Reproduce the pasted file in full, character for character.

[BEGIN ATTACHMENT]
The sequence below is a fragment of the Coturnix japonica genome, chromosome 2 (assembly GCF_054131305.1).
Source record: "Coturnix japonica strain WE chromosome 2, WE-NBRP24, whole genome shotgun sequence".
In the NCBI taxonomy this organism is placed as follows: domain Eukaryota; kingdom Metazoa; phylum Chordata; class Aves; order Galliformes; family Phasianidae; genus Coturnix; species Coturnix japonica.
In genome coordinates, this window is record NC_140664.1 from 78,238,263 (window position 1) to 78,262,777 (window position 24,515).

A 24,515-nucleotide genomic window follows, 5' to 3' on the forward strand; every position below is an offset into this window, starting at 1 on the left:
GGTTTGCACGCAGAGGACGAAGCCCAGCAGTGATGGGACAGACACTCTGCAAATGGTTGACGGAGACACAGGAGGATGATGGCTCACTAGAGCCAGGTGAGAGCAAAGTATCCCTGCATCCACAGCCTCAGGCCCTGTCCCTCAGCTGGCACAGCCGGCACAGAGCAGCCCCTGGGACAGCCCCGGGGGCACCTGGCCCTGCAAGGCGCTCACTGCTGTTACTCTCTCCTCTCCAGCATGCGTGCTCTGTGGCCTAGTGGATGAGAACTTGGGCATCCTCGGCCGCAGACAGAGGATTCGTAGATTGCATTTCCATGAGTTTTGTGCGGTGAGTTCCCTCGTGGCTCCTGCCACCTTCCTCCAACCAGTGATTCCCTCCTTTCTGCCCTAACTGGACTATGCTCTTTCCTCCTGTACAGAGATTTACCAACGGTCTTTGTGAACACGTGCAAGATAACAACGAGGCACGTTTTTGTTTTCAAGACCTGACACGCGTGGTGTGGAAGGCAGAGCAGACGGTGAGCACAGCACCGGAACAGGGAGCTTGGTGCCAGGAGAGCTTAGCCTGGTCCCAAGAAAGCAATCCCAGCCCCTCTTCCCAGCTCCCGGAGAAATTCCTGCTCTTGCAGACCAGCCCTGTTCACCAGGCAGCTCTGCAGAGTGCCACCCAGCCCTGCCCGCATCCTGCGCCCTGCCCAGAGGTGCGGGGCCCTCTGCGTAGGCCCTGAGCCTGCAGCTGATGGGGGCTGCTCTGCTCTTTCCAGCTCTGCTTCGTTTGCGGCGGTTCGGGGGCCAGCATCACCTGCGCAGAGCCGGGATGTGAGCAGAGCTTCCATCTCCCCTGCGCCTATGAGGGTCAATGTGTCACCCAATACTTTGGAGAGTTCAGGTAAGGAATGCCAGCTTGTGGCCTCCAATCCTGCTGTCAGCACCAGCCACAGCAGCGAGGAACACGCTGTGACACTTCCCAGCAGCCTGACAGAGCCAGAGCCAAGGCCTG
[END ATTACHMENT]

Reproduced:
The sequence below is a fragment of the Coturnix japonica genome, chromosome 2 (assembly GCF_054131305.1).
Source record: "Coturnix japonica strain WE chromosome 2, WE-NBRP24, whole genome shotgun sequence".
In the NCBI taxonomy this organism is placed as follows: domain Eukaryota; kingdom Metazoa; phylum Chordata; class Aves; order Galliformes; family Phasianidae; genus Coturnix; species Coturnix japonica.
In genome coordinates, this window is record NC_140664.1 from 78,238,263 (window position 1) to 78,262,777 (window position 24,515).

A 24,515-nucleotide genomic window follows, 5' to 3' on the forward strand; every position below is an offset into this window, starting at 1 on the left:
GGTTTGCACGCAGAGGACGAAGCCCAGCAGTGATGGGACAGACACTCTGCAAATGGTTGACGGAGACACAGGAGGATGATGGCTCACTAGAGCCAGGTGAGAGCAAAGTATCCCTGCATCCACAGCCTCAGGCCCTGTCCCTCAGCTGGCACAGCCGGCACAGAGCAGCCCCTGGGACAGCCCCGGGGGCACCTGGCCCTGCAAGGCGCTCACTGCTGTTACTCTCTCCTCTCCAGCATGCGTGCTCTGTGGCCTAGTGGATGAGAACTTGGGCATCCTCGGCCGCAGACAGAGGATTCGTAGATTGCATTTCCATGAGTTTTGTGCGGTGAGTTCCCTCGTGGCTCCTGCCACCTTCCTCCAACCAGTGATTCCCTCCTTTCTGCCCTAACTGGACTATGCTCTTTCCTCCTGTACAGAGATTTACCAACGGTCTTTGTGAACACGTGCAAGATAACAACGAGGCACGTTTTTGTTTTCAAGACCTGACACGCGTGGTGTGGAAGGCAGAGCAGACGGTGAGCACAGCACCGGAACAGGGAGCTTGGTGCCAGGAGAGCTTAGCCTGGTCCCAAGAAAGCAATCCCAGCCCCTCTTCCCAGCTCCCGGAGAAATTCCTGCTCTTGCAGACCAGCCCTGTTCACCAGGCAGCTCTGCAGAGTGCCACCCAGCCCTGCCCGCATCCTGCGCCCTGCCCAGAGGTGCGGGGCCCTCTGCGTAGGCCCTGAGCCTGCAGCTGATGGGGGCTGCTCTGCTCTTTCCAGCTCTGCTTCGTTTGCGGCGGTTCGGGGGCCAGCATCACCTGCGCAGAGCCGGGATGTGAGCAGAGCTTCCATCTCCCCTGCGCCTATGAGGGTCAATGTGTCACCCAATACTTTGGAGAGTTCAGGTAAGGAATGCCAGCTTGTGGCCTCCAATCCTGCTGTCAGCACCAGCCACAGCAGCGAGGAACACGCTGTGACACTTCCCAGCAGCCTGACAGAGCCAGAGCCAAGGCCTG